This month I’m bringing you a super easy introduction to making children’s clothes. This tutorial is good for beginners or sewers looking to boost their confidence. The skirt will fit most 3 year old’s, but can stretch and will sit just above the knee.

You will need:

. 2 pieces of material (I used light cotton) measuring 45cm (width) 25.5cm (height)

. Fabric scissors

. Cotton to match your material

. Sewing needle

. pins

. 47cm elastic

Step 1

 

skirttutorial15.jpg

 

 

 

 

 

 

Iron your material and cut out your 2 pieces

Step 2

skirttutorial14.jpg

 

 

 

 

 

 

 

To make the edge of your skirt neat you’ll need to create a hem. You can use bias binding, but to keep it simple we’ll be making a simple hem. Turn over a few cm’s of material and pin into place.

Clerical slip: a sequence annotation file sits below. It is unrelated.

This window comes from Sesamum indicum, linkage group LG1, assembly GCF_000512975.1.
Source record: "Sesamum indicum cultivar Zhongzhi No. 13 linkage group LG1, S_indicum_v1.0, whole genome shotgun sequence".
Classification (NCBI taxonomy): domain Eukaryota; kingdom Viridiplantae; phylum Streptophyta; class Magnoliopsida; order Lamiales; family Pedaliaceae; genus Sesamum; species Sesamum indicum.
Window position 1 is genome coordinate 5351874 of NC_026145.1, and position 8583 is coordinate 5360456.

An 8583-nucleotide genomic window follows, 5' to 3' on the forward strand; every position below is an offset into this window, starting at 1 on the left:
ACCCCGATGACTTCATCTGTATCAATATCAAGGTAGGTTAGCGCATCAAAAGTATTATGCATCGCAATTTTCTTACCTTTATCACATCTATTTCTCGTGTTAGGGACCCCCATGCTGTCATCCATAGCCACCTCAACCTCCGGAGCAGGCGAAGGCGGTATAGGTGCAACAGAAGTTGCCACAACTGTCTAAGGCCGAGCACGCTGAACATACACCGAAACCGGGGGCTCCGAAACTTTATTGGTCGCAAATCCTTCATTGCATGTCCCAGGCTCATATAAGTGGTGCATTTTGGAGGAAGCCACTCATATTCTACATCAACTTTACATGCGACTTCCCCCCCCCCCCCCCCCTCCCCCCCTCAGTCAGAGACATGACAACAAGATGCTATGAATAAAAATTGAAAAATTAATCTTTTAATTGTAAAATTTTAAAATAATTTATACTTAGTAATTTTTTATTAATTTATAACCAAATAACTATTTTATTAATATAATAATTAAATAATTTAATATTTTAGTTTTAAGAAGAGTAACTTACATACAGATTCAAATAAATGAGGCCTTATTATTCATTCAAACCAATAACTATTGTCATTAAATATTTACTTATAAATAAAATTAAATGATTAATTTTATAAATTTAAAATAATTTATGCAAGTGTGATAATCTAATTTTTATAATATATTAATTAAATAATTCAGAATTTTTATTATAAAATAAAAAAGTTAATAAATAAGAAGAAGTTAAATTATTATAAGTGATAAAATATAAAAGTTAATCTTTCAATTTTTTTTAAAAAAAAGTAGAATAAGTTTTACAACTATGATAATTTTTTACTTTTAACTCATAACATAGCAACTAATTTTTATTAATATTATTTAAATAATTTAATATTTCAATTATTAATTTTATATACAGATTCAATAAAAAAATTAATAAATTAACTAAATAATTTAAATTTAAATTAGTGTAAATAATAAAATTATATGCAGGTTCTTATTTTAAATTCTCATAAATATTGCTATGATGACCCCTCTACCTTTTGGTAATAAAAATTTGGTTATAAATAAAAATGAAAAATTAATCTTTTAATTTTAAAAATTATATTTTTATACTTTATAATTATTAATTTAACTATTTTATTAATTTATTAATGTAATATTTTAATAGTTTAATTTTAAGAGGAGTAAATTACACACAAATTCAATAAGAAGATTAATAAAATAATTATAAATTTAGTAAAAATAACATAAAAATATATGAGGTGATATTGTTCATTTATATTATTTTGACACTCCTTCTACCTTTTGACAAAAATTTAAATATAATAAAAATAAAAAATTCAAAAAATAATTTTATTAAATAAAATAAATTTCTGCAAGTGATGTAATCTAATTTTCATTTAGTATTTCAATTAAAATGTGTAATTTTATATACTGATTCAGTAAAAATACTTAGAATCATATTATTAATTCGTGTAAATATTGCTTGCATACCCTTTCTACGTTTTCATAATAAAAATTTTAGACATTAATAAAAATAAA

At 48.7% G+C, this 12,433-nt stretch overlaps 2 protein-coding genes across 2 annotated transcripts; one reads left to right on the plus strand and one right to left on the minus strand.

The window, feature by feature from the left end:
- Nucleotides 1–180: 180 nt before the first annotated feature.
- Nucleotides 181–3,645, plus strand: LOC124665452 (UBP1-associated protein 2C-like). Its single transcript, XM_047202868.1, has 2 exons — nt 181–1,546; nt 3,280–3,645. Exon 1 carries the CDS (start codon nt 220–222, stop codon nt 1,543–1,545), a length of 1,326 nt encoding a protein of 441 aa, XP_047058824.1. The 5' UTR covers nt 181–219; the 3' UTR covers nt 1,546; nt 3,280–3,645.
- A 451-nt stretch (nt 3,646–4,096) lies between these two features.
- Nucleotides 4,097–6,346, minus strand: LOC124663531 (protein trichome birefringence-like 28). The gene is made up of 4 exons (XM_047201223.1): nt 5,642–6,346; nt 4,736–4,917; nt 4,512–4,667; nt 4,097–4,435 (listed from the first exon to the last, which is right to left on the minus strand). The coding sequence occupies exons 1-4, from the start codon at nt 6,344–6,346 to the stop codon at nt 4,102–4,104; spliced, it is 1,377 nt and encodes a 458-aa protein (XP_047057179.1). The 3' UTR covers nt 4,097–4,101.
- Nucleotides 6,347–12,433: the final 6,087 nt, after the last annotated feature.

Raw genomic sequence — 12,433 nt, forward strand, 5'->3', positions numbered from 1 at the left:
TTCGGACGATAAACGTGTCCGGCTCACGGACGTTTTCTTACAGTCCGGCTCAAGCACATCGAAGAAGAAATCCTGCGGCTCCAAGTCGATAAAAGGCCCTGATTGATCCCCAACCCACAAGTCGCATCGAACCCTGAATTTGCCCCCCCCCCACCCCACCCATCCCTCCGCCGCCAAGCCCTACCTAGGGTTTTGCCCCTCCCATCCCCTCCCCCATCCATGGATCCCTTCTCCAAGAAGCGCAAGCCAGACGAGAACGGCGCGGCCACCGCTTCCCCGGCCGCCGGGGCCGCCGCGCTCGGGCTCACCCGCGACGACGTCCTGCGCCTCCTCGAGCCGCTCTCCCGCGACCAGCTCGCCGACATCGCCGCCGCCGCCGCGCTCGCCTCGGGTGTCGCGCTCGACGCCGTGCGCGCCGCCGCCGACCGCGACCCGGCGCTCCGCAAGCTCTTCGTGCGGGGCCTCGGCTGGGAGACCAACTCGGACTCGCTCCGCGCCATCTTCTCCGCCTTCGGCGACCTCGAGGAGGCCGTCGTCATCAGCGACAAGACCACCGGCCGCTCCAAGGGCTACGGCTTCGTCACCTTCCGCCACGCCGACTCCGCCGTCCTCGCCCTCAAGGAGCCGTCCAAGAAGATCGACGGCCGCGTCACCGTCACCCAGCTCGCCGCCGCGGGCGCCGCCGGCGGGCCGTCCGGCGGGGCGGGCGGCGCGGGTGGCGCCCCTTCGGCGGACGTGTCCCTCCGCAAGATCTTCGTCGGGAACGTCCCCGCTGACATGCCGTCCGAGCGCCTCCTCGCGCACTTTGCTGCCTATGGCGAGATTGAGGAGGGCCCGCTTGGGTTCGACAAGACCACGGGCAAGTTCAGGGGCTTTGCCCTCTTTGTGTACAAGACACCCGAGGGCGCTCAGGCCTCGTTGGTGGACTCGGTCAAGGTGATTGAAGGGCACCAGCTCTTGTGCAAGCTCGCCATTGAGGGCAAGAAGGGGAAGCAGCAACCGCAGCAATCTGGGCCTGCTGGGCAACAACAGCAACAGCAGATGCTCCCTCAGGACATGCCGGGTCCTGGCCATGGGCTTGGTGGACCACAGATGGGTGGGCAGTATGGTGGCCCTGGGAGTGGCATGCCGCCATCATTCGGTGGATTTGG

Step 3

 

 

skirttutorial12.jpg

 

 

 

 

 

 

 

Use back stitch to sew your hem. Back stitch is an easy, strong stitch. If you’re not sure how to do back stitch you can find tons of tutorials on youtube [link]

If you want to add sequins or decoration to your skirt, now is the time to do it before you sew your pieces together.

Step 4

skirttutorial11.jpg

 

 

 

 

 

 

 

 

 

 

 

 

Once you’ve done your hem on both pieces of material, put your material right-side together, and pin around an inch from the edge of your material, on both the left and the right. This is going to be your seam. Use back stitch again to sew up your sides.

Step 5

 

skirttutorial10.jpg

 

 

 

 

 

 

Press your seams open. This is the easiest option for beginners, but if you want extra neat seams you can find my tutorial here: How to neaten a seam

Step 6

skirttutorial9.jpg

 

 

 

 

 

 

 

 

Turn your skirt the right way around. It should be starting to resemble a skirt.

Step 7

skirttutorial8.jpg